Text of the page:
US Treasury Secretary Mnuchin watching Chinese yuan weakness for manipulation
- Mnuchin said in an interview in Sao Paulo, Brazil, that the yuan’s weakness would be reviewed as part of the U.S. Treasury’s semi-annual report on currency manipulation.
- Mnuchin said: “I’m not saying whether it’s a weapon or not a weapon. There’s no question that the weakening of the currency creates an unfair advantage for them.”
- Mnuchin said he would be discussing China’s non-market economy policies with Group of Seven allies Britain, Canada, France, Germany, Italy and Japan on the sidelines of the Group of 20 meeting in Buenos Aires this weekend.
The United States is monitoring the recent weakness in China’s yuan currency and will review whether the currency has been manipulated, Treasury Secretary Steven Mnuchin told Reuters on Friday.
Mnuchin said in an interview in Sao Paulo, Brazil, that the yuan’s weakness would be reviewed as part of the U.S. Treasury’s semi-annual report on currency manipulation. The report is due on Oct. 15 and will be based on activity for the first six months of 2018.
Asked whether he was concerned that China may be using its currency as a weapon in an escalating trade fight with the United States, Mnuchin said: “I’m not saying whether it’s a weapon or not a weapon. There’s no question that the weakening of the currency creates an unfair advantage for them.
“We’re going to very carefully review whether they have manipulated the currency,” he said.
Mnuchin’s comments raised the specter of designating China as a currency manipulator for the first time since the early days of the Trump administration in 2017. Treasury has refrained from making that designation despite Trump’s campaign promise to do so as soon as he took office, and Trump himself in April 2017 had backed away from that stance and said that China was not a currency manipulator.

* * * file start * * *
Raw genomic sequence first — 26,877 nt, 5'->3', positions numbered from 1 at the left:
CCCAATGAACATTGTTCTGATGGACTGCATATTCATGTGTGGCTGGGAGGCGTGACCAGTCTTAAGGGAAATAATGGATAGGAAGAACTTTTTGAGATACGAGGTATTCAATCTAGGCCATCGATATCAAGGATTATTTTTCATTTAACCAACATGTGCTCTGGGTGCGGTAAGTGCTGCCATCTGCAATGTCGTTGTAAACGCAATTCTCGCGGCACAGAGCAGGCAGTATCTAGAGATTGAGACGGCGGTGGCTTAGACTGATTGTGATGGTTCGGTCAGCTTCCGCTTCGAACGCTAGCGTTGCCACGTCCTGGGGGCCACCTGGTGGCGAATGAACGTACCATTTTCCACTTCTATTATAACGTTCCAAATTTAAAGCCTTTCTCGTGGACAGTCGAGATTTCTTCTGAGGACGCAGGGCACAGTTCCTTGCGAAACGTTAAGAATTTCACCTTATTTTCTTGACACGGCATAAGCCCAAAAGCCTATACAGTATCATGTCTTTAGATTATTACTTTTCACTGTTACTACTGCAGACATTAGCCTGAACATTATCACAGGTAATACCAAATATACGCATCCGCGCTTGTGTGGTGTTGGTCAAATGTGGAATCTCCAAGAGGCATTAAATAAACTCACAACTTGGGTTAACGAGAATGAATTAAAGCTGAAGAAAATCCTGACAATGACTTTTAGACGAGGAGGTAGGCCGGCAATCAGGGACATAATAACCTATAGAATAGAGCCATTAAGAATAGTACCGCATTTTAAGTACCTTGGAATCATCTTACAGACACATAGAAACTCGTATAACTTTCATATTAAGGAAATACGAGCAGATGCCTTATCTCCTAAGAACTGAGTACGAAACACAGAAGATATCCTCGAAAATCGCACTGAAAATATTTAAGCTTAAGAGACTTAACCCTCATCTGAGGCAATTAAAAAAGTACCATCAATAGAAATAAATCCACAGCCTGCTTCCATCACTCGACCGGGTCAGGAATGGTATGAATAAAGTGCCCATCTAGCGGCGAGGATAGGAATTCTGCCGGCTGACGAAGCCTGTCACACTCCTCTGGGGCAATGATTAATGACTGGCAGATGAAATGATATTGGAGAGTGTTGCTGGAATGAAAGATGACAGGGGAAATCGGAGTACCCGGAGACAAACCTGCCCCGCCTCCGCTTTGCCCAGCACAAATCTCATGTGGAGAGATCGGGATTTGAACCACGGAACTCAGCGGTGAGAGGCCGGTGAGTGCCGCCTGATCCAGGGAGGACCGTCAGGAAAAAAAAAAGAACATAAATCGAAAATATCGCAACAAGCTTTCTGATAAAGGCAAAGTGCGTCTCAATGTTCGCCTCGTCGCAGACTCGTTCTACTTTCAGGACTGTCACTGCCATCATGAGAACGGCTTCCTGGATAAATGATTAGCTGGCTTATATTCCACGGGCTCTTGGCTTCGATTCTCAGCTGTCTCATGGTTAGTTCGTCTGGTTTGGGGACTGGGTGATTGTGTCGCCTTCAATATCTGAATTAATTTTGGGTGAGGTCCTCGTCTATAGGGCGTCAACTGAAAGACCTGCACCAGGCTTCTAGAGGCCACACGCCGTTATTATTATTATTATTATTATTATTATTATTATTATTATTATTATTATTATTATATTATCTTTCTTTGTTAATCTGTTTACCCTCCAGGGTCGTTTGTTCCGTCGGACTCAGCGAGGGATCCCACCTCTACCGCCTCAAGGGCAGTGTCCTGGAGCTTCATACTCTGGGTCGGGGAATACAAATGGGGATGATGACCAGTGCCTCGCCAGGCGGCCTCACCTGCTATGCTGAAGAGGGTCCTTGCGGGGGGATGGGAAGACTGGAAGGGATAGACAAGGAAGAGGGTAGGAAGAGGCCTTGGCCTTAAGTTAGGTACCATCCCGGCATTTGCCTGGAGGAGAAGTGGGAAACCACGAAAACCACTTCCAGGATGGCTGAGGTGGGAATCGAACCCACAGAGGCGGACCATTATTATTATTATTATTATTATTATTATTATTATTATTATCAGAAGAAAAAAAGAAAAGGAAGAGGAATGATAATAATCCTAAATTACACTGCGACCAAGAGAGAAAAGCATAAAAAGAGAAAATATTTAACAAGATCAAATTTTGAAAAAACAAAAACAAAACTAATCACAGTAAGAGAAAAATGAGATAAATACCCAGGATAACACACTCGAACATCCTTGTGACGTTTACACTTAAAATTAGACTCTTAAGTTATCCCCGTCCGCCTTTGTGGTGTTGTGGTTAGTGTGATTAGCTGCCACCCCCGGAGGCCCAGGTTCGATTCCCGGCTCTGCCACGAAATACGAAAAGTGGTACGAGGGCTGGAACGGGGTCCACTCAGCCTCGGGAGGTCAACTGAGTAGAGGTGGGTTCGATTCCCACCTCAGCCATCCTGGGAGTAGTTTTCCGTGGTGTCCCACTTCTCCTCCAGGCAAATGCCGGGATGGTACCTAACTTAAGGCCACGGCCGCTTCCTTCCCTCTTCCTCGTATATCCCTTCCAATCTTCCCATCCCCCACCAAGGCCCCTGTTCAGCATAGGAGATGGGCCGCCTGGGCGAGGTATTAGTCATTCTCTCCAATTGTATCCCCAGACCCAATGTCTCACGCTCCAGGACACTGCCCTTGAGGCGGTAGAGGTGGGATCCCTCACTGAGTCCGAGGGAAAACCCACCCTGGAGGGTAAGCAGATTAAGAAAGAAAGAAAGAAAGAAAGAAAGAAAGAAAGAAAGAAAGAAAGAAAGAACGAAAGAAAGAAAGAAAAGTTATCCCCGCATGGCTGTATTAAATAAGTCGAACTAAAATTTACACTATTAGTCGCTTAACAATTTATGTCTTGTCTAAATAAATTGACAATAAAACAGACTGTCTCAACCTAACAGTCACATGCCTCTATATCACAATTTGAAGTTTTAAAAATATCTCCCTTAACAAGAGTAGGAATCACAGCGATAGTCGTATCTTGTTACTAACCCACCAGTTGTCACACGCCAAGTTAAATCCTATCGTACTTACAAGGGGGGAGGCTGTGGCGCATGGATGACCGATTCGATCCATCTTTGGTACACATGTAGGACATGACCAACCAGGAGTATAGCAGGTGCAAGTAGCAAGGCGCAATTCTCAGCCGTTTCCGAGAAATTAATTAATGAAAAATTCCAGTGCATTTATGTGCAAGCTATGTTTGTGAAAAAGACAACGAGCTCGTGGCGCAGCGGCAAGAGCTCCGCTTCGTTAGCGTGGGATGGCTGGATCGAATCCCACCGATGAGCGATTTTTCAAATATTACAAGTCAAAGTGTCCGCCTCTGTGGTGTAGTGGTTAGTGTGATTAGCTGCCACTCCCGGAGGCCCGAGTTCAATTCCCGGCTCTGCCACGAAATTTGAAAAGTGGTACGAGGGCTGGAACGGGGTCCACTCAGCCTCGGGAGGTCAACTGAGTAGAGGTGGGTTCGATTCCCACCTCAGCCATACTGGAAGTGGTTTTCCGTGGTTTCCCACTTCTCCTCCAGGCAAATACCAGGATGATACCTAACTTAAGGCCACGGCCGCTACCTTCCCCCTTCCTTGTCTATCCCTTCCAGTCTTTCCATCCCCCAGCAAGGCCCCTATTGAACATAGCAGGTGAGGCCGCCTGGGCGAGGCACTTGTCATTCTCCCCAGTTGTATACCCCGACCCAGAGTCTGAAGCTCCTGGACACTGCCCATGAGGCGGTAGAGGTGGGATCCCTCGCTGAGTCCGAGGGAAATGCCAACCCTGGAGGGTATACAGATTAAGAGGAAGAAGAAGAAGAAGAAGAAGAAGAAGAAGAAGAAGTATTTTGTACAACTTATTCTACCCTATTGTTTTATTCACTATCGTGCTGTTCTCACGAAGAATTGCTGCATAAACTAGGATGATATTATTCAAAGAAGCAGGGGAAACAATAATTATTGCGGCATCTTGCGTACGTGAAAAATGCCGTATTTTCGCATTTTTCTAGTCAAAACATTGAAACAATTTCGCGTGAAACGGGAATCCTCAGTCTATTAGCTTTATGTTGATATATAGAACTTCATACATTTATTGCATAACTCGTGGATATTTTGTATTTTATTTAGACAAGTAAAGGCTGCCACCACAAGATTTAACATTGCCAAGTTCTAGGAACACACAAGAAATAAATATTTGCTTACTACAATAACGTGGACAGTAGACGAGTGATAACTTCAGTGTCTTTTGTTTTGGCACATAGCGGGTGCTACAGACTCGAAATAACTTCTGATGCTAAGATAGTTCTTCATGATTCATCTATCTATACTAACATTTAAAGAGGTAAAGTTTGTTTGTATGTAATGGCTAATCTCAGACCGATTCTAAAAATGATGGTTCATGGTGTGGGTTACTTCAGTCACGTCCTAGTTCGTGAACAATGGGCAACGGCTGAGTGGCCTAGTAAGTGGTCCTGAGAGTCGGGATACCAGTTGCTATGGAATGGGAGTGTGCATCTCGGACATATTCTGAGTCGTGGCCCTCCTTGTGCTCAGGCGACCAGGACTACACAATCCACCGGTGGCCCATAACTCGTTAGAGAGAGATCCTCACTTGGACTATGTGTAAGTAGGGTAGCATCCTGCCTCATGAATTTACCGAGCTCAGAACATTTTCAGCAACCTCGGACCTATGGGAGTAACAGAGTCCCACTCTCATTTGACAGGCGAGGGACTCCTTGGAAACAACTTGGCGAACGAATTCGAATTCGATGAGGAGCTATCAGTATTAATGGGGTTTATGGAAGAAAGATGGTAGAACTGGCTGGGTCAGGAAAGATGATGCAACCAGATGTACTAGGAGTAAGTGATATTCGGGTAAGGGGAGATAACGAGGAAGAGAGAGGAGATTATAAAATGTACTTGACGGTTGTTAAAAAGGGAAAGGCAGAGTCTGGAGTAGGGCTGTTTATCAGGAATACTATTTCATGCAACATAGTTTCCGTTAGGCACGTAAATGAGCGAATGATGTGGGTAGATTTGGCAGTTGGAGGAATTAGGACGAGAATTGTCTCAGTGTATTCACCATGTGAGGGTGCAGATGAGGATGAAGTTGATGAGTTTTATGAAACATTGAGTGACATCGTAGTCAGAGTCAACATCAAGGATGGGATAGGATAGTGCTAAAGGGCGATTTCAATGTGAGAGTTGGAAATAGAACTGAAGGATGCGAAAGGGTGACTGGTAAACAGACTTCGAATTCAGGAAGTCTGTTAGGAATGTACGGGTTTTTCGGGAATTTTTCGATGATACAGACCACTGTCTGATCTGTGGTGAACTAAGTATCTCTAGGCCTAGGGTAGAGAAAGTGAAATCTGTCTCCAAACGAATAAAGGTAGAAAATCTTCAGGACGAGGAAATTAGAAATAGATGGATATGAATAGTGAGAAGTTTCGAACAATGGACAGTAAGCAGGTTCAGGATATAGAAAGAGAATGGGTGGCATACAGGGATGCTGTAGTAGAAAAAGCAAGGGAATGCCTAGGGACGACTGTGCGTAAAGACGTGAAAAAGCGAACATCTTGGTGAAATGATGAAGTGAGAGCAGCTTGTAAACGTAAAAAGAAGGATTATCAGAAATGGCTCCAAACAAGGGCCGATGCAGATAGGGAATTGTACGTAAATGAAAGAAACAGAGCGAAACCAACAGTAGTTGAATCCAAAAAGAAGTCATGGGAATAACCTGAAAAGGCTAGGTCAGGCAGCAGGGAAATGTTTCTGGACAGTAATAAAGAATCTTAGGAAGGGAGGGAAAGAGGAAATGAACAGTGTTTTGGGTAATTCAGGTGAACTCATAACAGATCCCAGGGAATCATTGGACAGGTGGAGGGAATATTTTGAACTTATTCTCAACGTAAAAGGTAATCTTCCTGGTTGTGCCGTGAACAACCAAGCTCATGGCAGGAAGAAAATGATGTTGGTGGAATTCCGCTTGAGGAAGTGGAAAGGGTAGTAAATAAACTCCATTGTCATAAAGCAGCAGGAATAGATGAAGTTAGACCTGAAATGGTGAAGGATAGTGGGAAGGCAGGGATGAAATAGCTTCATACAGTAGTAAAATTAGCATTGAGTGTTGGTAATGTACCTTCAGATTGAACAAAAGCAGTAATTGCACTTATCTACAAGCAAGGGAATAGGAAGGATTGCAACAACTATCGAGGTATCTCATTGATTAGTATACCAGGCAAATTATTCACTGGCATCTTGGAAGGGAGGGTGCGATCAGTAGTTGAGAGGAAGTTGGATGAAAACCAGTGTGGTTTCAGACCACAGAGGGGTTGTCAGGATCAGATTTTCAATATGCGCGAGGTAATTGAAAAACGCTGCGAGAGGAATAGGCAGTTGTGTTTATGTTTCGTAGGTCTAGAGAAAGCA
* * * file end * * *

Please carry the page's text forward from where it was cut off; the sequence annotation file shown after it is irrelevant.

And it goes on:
Mnuchin said the reason for applying the label on China is partly because the yuan had been rising or stable until earlier this year.
Various U.S. lawmakers, both Democrats and Republicans, and manufacturers in years past had long complained that China deliberately undervalued its currency to give its companies an unfair price advantage in international trade.
Mnuchin said he would be discussing China’s non-market economy policies with Group of Seven allies Britain, Canada, France, Germany, Italy and Japan on the sidelines of the Group of 20 meeting in Buenos Aires this weekend.
Trump, in a tweet, on Friday accused China and the European Union of manipulating their currencies, saying it is “taking away our big competitive edge.”
He also repeated his complaints that the Federal Reserve’s interest rate hikes were causing the dollar to rise, and said he was ready to impose U.S. tariffs on all $500 billion in goods imported from China.
China’s yuan, battered by the trade brawl, has lost 7.5 percent of its value since the end of the first quarter, hitting a year low of 6.767 to the dollar and marking its biggest 90-day drop since yuan exchange rates were unified in 1994.
Mnuchin said the Trump administration was open to a trade deal to end tariffs on Chinese goods, but only if China was sincere in making meaningful changes to its technology transfer and joint venture policies, as he noted that China frequently voices support for a rules-based trading system.
“We want them to play by the rules. And that means no forced technology transfer, no forced joint ventures and giving our companies the opportunity to compete fairly,” Mnuchin said. “These are issues that are completely consistent across the G7. These issues are shared jointly.”
Deal on reviewing foreign acquisitions
Mnuchin also confirmed that the U.S. Congress had reached a deal for final language to modernize and strengthen security reviews of foreign acquisitions of U.S. companies and joint ventures with U.S. companies.
Mnuchin said he was pleased with the final product, but declined to discuss details, saying only that it would not target specific countries.
Mnuchin had persuaded Trump last month to use the legislation to better protect sensitive U.S. technology from Chinese acquisition, rather than ordering China-specific investment restrictions.
“It was our desire to have the proper tools to protect technology wherever it may be needed,” he said.
Mnuchin also said the Treasury was open to the possibility of lifting sanctions on Russian aluminum giant Rusal if the right solution can be reached.
He said it was not the Trump administration’s objective to put the company out of business over its ties to sanctioned Russian tycoon Oleg Deripaska.
Source: Read Full Article